Michael Zoosman

Yet Another Thanksgiving Brings Executive Pardons for Turkeys – not People

Image: President Kennedy offers the first unofficial presidential pardon to a Thanksgiving turkey at the White House on Nov. 19th, 1963, saying “Let’s keep him going.”  John F. Kennedy Presidential Library/ NARA 

In an increasingly tasteless annual tradition, the US president once again this week gave a pardon to a pair of turkeys at the White House ahead of Thanksgiving. Each and every year, death penalty abolitionists rightfully point out these paltry poultry pardons woefully highlight a perpetual executive failure to exercise authority—authority to uphold the most basic of human rights—granting clemency to those condemned to die.

The custom of the presidential turkey pardon unofficially began sixty years ago, when President Kennedy said “let’s keep him going” and gave back the turkey offered to him for Thanksgiving dinner at the White House in 1963. The ritual that has ensued mocks an arguably Divine/superhuman power that society has given to the president and many governors in regard to a matter that is deadly serious: the ability to grant life or death. As renowned Supreme Court Justice Oliver Wendell Holmes wrote in a Supreme Court opinion (Biddle v. Perovich, 274 U.S. 480, 486 (1927), executive clemency “is not a private act of grace from an individual happening to possess power. It is part of the Constitutional scheme. When granted it is the determination of the ultimate authority that the public welfare will be better served by inflicting less than what the judgment fixed.”

As President Biden prepares to pardon his turkeys this Thanksgiving, Americans would do well to remember that there were no executive pardons of humans last week on Nov. 16th, neither in Alabama from Governor Kay Ivey for execution victim Casey McWhoter, nor in Texas from Governor Greg Abbott for David Renteria, the latest ceremonial, political sacrificial offering in that state. A week prior, the United States had inaugurated the holiday season with a post-Halloween execution on November 9th, when Texas marked that day’s 85th anniversary of Kristallnacht by putting to death Brent Brewer. The previous Texas execution – that of my Jewish pen pal Jedidiah Murphy – occurred on October 10th, which, despite being celebrated across the globe as World Day Against the Death Penalty, was bereft of any pardon in the Lone Star State.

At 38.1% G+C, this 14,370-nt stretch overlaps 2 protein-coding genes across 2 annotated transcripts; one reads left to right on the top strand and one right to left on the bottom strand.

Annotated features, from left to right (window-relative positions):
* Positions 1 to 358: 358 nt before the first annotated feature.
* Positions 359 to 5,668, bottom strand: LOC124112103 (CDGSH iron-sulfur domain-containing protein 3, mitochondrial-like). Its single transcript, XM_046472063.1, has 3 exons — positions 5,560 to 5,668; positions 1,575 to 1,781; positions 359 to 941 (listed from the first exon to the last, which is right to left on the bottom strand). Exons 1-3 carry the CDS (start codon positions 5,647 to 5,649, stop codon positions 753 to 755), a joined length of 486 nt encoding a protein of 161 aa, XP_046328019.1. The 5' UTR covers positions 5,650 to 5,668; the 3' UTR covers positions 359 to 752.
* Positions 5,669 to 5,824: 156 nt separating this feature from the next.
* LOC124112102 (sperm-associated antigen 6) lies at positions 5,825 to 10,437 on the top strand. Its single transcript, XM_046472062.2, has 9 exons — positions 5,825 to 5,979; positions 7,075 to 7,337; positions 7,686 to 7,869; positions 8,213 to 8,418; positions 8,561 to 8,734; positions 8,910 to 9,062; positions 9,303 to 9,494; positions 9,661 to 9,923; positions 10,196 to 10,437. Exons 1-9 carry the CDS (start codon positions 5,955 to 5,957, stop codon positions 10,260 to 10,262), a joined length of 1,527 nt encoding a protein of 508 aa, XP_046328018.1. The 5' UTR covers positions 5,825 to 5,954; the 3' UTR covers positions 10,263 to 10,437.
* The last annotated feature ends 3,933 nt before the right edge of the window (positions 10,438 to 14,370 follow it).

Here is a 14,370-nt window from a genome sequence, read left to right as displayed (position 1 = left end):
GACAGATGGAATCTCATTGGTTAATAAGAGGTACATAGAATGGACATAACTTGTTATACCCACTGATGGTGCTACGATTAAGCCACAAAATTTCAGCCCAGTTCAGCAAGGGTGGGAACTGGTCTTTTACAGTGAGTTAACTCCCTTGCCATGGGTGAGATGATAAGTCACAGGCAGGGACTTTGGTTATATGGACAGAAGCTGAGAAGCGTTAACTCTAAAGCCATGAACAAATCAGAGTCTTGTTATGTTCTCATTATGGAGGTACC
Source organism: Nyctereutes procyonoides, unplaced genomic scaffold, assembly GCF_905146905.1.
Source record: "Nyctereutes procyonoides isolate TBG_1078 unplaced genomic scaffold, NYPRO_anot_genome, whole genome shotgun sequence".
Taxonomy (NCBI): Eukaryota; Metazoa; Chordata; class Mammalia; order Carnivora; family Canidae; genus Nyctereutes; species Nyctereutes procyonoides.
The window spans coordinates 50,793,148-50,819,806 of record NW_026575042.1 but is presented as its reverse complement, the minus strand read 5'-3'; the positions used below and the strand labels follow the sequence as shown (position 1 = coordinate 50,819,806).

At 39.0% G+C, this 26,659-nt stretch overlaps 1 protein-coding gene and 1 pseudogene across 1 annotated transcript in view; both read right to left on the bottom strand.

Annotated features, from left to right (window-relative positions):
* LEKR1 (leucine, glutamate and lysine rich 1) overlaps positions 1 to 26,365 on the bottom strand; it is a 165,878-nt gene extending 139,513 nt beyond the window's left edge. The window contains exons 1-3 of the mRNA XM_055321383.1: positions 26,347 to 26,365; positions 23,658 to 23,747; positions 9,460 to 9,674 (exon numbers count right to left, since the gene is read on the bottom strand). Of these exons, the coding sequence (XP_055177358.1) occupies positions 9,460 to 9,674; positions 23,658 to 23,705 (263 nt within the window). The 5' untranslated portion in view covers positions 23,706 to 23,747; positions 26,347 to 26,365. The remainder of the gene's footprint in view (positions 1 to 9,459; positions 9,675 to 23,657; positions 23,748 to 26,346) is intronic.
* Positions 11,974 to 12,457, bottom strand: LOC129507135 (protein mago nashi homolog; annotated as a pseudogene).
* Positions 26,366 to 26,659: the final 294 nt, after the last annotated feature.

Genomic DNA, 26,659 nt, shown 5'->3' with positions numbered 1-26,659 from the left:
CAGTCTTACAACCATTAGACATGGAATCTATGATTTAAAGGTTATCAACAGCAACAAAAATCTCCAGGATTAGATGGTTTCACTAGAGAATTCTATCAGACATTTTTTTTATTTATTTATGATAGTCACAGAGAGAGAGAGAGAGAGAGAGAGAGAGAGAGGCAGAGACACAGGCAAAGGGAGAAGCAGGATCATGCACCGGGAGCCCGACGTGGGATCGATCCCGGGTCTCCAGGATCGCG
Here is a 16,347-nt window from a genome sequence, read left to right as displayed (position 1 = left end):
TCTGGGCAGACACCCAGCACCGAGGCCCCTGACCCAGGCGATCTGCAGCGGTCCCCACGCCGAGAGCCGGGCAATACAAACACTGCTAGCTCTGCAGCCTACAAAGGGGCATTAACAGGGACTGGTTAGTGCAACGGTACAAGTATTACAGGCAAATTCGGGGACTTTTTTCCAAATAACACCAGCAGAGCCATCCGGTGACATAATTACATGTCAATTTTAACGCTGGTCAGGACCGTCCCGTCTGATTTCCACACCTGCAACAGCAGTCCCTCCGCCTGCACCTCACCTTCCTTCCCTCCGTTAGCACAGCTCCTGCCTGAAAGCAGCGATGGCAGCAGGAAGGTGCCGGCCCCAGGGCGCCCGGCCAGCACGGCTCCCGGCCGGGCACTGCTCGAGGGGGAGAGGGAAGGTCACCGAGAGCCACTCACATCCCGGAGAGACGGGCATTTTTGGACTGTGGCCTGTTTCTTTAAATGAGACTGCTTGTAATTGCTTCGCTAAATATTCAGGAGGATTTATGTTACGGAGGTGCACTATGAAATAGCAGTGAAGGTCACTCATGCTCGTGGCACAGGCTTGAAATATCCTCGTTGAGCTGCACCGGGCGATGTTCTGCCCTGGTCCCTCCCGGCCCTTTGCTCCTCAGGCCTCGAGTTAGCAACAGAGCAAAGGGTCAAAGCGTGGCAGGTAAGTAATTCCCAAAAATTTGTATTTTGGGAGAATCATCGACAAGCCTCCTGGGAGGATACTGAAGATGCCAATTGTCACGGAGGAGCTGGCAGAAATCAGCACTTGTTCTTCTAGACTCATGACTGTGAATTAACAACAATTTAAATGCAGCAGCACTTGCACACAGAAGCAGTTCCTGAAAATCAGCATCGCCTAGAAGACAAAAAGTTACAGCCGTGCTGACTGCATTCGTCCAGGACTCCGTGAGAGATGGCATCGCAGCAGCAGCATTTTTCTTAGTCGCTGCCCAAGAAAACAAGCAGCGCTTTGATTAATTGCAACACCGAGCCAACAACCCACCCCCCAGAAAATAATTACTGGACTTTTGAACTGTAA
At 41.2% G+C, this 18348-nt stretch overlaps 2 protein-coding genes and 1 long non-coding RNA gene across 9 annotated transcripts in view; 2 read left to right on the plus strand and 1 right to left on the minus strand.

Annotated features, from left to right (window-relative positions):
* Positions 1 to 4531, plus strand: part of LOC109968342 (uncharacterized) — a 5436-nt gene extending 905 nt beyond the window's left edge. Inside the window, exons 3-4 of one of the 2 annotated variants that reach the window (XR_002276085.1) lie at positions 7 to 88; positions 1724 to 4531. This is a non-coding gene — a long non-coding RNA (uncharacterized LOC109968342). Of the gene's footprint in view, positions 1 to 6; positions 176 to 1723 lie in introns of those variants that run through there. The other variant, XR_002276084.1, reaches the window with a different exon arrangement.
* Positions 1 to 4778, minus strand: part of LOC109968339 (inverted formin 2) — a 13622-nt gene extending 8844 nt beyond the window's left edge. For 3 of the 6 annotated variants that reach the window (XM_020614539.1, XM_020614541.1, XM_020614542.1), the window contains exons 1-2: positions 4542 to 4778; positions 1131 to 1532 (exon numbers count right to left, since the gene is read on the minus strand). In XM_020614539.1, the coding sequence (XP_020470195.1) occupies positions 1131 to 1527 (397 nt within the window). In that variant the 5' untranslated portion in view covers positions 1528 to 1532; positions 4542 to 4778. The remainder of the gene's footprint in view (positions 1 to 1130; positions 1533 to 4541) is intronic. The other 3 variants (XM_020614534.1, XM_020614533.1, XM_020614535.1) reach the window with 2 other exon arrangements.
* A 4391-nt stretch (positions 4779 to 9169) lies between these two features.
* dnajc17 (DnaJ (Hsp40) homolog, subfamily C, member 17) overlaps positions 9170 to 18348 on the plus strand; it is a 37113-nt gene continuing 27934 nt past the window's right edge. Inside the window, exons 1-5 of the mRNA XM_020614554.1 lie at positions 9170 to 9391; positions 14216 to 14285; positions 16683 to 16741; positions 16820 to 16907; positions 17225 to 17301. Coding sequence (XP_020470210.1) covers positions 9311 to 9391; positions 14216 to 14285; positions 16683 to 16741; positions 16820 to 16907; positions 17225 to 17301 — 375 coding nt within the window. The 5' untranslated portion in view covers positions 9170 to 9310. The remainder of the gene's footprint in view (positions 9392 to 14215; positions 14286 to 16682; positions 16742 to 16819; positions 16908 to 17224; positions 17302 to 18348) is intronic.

In yet another horrific synchronicity, just a week after Thanksgiving on Nov. 30th, Phillip Hancock is scheduled for execution in Oklahoma. May Governor Stitt of the Sooner State extend to Phillip at least as much mercy as President Biden conferred to Liberty and Bell, the two turkeys he pardoned this week. One might imagine that there is reason to hope for this reprieve, given how on Nov. 8th, the human (Phillip Hancock) was recommended for clemency in a 3-2 vote by the parole board. Still, considering the governor’s celebrated tradition of refusing to pardon the condemned prisoners that his own parole board recommends to him for clemency, it is reasonable to fear the worst.